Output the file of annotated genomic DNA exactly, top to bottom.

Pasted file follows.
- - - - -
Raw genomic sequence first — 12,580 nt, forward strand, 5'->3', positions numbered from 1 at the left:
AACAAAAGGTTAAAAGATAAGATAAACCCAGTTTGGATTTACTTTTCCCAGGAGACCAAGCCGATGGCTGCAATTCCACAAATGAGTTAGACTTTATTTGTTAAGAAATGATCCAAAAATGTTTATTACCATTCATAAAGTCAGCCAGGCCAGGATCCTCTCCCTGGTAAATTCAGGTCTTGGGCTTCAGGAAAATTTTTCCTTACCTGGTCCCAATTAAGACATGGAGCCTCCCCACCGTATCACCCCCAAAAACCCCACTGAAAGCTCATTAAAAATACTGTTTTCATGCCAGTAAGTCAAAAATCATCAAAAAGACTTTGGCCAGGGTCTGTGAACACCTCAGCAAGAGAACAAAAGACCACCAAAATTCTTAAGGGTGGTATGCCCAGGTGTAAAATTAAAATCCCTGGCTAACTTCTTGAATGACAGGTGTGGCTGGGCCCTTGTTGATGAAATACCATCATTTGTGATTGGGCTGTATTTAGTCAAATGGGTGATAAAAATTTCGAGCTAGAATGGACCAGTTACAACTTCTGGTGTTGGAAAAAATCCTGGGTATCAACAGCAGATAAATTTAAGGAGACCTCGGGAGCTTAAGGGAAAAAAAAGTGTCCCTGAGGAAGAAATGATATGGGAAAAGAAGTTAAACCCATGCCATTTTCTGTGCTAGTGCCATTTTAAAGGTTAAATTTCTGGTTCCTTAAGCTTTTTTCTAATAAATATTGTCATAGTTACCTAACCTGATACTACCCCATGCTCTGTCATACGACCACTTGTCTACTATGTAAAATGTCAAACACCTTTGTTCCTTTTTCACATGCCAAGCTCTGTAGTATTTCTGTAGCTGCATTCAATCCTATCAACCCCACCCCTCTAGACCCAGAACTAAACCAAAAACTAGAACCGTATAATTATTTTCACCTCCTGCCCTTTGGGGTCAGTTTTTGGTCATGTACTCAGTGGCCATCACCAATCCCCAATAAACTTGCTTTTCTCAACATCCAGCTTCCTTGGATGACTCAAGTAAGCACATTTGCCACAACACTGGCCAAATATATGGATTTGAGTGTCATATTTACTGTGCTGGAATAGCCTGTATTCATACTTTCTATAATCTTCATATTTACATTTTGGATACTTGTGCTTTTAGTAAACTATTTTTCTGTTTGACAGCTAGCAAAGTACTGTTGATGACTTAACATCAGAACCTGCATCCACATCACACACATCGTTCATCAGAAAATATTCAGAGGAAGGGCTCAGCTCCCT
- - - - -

Raw genomic sequence first — 12,580 nt, forward strand, 5'->3', positions numbered from 1 at the left:
AACAAAAGGTTAAAAGATAAGATAAACCCAGTTTGGATTTACTTTTCCCAGGAGACCAAGCCGATGGCTGCAATTCCACAAATGAGTTAGACTTTATTTGTTAAGAAATGATCCAAAAATGTTTATTACCATTCATAAAGTCAGCCAGGCCAGGATCCTCTCCCTGGTAAATTCAGGTCTTGGGCTTCAGGAAAATTTTTCCTTACCTGGTCCCAATTAAGACATGGAGCCTCCCCACCGTATCACCCCCAAAAACCCCACTGAAAGCTCATTAAAAATACTGTTTTCATGCCAGTAAGTCAAAAATCATCAAAAAGACTTTGGCCAGGGTCTGTGAACACCTCAGCAAGAGAACAAAAGACCACCAAAATTCTTAAGGGTGGTATGCCCAGGTGTAAAATTAAAATCCCTGGCTAACTTCTTGAATGACAGGTGTGGCTGGGCCCTTGTTGATGAAATACCATCATTTGTGATTGGGCTGTATTTAGTCAAATGGGTGATAAAAATTTCGAGCTAGAATGGACCAGTTACAACTTCTGGTGTTGGAAAAAATCCTGGGTATCAACAGCAGATAAATTTAAGGAGACCTCGGGAGCTTAAGGGAAAAAAAAGTGTCCCTGAGGAAGAAATGATATGGGAAAAGAAGTTAAACCCATGCCATTTTCTGTGCTAGTGCCATTTTAAAGGTTAAATTTCTGGTTCCTTAAGCTTTTTTCTAATAAATATTGTCATAGTTACCTAACCTGATACTACCCCATGCTCTGTCATACGACCACTTGTCTACTATGTAAAATGTCAAACACCTTTGTTCCTTTTTCACATGCCAAGCTCTGTAGTATTTCTGTAGCTGCATTCAATCCTATCAACCCCACCCCTCTAGACCCAGAACTAAACCAAAAACTAGAACCGTATAATTATTTTCACCTCCTGCCCTTTGGGGTCAGTTTTTGGTCATGTACTCAGTGGCCATCACCAATCCCCAATAAACTTGCTTTTCTCAACATCCAGCTTCCTTGGATGACTCAAGTAAGCACATTTGCCACAACACTGGCCAAATATATGGATTTGAGTGTCATATTTACTGTGCTGGAATAGCCTGTATTCATACTTTCTATAATCTTCATATTTACATTTTGGATACTTGTGCTTTTAGTAAACTATTTTTCTGTTTGACAGCTAGCAAAGTACTGTTGATGACTTAACATCAGAACCTGCATCCACATCACACACATCGTTCATCAGAAAATATTCAGAGGAAGGGCTCAGCTCCCT